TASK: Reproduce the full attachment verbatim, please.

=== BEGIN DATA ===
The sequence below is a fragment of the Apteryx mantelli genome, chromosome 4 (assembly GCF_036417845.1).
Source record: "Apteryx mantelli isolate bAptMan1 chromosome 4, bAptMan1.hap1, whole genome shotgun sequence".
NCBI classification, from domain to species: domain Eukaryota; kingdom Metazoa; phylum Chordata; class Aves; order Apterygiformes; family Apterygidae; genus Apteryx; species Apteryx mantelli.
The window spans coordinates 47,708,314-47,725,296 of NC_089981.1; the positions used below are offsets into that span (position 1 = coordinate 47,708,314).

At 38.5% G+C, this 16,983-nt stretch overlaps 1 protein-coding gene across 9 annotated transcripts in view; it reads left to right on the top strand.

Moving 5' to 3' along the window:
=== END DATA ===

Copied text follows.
The sequence below is a fragment of the Apteryx mantelli genome, chromosome 4 (assembly GCF_036417845.1).
Source record: "Apteryx mantelli isolate bAptMan1 chromosome 4, bAptMan1.hap1, whole genome shotgun sequence".
NCBI classification, from domain to species: domain Eukaryota; kingdom Metazoa; phylum Chordata; class Aves; order Apterygiformes; family Apterygidae; genus Apteryx; species Apteryx mantelli.
The window spans coordinates 47,708,314-47,725,296 of NC_089981.1; the positions used below are offsets into that span (position 1 = coordinate 47,708,314).

At 38.5% G+C, this 16,983-nt stretch overlaps 1 protein-coding gene across 9 annotated transcripts in view; it reads left to right on the top strand.

Moving 5' to 3' along the window: